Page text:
Toss in sharpshooters Andre Dawkins and Seth Curry, and the Blue Devils have an embarrassment of riches in the backcourt.
Strong guard play can carry a team a long way in the NCAA tournament and it’s taken Duke once again into the second weekend.
After two wins in Charlotte, N.C., top-seeded Duke (32-4) is catching its breath before heading cross country to Anaheim, Calif., for its West regional semifinal against fifth-seeded Arizona (29-7) on Thursday night.
And perhaps the most important thing the Blue Devils learned in wins over Hampton and Michigan, coach Mike Krzyzewski said, was just how long their freshman point guard is capable of staying on the court.
“We now know that Kyrie can play and he can play extended minutes,” Krzyzewski said. “We knew he could play. We didn’t know how rusty he would be. … That’s a big thing going forward. Now, how do we integrate that with what we already have?
“It’s a good problem to have when you’re trying to figure out how to integrate Kyrie Irving into what you’re doing,” he added.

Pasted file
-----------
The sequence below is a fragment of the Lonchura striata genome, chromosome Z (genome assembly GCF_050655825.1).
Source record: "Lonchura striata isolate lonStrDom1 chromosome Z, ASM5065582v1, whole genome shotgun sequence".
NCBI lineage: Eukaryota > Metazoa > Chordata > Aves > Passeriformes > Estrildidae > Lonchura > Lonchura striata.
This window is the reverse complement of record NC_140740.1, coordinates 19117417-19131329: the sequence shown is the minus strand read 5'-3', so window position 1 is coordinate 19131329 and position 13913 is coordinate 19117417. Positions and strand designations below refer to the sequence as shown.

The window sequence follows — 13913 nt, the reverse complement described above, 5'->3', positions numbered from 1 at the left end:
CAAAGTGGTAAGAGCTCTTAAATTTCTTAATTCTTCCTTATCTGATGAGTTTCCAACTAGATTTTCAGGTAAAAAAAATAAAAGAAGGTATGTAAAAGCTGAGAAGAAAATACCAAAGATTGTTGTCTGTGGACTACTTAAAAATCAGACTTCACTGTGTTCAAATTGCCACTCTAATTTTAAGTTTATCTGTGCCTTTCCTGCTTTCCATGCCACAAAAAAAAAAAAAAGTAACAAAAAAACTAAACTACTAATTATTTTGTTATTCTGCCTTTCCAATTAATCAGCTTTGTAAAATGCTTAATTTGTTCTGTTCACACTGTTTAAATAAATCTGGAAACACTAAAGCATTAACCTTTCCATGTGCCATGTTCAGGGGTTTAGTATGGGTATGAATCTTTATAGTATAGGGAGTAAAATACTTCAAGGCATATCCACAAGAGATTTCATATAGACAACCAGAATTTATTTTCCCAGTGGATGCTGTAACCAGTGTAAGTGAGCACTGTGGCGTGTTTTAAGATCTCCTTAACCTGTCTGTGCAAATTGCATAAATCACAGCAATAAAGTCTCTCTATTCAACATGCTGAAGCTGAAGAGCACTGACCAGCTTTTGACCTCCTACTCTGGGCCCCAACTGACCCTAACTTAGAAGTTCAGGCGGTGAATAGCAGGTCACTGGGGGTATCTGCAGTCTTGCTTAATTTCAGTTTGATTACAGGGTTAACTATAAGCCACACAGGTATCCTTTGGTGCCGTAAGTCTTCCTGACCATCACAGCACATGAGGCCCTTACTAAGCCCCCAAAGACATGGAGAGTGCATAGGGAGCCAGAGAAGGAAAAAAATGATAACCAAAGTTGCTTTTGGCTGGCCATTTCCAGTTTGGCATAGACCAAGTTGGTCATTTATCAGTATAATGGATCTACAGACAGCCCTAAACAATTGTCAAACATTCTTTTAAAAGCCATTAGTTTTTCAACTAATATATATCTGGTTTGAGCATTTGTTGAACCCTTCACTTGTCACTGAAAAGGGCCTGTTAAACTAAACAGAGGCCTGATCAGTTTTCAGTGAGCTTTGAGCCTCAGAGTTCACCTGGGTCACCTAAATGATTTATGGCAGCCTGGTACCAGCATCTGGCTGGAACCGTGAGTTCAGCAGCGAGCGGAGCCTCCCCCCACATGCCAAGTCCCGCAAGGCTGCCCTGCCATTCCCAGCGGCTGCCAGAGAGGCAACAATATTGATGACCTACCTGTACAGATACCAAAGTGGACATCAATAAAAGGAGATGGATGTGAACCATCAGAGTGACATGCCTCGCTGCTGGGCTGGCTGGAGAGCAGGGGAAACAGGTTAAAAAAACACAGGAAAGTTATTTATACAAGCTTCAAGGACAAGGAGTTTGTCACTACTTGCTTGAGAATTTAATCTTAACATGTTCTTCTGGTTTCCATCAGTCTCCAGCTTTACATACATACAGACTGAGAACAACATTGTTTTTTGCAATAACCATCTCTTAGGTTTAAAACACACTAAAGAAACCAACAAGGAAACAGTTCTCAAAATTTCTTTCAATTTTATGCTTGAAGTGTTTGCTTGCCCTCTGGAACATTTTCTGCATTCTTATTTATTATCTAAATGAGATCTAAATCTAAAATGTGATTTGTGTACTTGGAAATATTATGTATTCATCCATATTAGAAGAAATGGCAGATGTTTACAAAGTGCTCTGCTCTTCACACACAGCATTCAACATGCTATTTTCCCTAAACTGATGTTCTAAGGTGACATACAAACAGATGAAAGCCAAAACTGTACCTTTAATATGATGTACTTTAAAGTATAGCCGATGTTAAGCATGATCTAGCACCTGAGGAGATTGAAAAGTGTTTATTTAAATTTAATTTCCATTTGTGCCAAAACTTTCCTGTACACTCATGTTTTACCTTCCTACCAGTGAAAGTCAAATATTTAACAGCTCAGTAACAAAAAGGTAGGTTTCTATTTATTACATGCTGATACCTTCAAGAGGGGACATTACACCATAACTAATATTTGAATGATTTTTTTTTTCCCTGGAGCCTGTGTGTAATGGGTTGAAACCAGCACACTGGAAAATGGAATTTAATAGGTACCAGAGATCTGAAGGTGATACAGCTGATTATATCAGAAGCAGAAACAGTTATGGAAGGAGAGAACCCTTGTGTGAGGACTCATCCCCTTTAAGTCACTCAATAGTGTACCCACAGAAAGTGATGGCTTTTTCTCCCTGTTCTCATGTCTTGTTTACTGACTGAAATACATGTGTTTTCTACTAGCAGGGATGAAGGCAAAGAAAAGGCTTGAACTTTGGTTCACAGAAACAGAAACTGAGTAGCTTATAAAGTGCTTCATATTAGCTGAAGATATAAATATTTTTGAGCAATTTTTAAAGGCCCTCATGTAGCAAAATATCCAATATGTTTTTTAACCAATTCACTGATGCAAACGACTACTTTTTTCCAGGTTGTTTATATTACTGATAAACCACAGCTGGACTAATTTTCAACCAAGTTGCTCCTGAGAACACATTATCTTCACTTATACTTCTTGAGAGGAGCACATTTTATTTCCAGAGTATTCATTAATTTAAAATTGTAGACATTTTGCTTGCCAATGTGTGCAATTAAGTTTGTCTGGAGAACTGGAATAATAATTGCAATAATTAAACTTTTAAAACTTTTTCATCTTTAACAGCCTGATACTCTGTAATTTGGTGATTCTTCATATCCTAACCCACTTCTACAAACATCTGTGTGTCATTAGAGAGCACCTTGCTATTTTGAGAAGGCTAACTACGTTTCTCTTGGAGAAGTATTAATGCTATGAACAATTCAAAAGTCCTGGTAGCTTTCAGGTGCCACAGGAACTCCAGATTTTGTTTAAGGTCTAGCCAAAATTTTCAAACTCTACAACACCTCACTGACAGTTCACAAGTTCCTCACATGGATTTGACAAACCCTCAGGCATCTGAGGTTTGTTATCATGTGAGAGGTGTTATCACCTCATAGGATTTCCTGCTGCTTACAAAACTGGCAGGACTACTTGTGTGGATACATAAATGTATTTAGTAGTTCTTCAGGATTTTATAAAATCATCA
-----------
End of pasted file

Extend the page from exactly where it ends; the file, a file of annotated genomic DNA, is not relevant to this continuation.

Irving scored most of his 14 points in the second half of the tournament opener against Hampton. That’s when he finally appeared comfortable on the court again after extended time away while the injured big toe on his right foot healed.
Then, he added 11 _ including a key banked-in jumper in the final seconds _ against the Wolverines.
That bucket came during a stretch late in the game in which Krzyzewski had all four guards on the floor at the same time of the 73-71 win against Michigan’s four-guard lineup.
“We have confidence in all of them,” Krzyzewski said. “I think a lot has to be said about Kyrie, that he’s had 2 1/2 practices and he’s played in these two games. … For him to be put in that position and make that floater with as soft as it can be, you know, that’s a heck of a thing for that kid.
Their season also probably would be over if they didn’t have Smith.